Expert Article Library

Expert Mistaken About Legal Standard for Fraud

Case Name: United States v. Wintermute(Click here for the full text of the case)

Court: 8th Circuit Court of Appeals

Date: April 11, 2006

Expert: Industry expert. Paul Schott, Former chief counsel for the Office of Comptroller of Currency from 1987 to 1991

Issue: Whether the District Court properly suppressed testimony from the defendant’s expert in regards to the materiality of the defendant’s alleged misrepresentation?

Summary of case: Defendant was facing criminal charges arising out of false statements made to the government regarding a certain company. She was found guilty for conspiring to make a false statement to a United States and making a false statement to the United States.

Role of the expert: Schott was to testify that the OCC’s failure to take action in regards to certain acts showed that the alleged misrepresentation was not material and would not have affected the decision making process.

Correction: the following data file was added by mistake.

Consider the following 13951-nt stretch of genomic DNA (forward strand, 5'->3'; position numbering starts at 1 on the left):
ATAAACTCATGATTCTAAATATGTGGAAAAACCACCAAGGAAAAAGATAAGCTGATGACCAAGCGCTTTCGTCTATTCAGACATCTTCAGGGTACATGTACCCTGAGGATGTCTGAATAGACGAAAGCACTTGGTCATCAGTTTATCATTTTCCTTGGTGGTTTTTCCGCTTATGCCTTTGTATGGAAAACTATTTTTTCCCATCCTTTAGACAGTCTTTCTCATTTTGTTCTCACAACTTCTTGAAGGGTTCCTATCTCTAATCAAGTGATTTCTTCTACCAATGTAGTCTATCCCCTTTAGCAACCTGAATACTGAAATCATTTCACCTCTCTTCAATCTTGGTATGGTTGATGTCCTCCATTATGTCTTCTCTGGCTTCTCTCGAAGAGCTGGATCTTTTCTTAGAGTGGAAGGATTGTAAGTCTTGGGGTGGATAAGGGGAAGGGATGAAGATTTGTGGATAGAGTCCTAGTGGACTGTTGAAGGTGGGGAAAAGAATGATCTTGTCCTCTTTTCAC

Challenges to the Expert's testimony: Assuming that Schott was qualified to be an expert, he misunderstood the appropriate legal standard. In a fraud case the correct standard is not whether the false representation actually succeeded in influencing the OCC, but whether the fraud was capable of influencing the OCC. The proposed testimony was not in line with this standard and would have only misled and confused the jury. The Court of Appeals held that the District Court properly excluded the expert testimony of Schott.

Summary prepared by M. Lanzone, Student, University of California, Hastings College of Law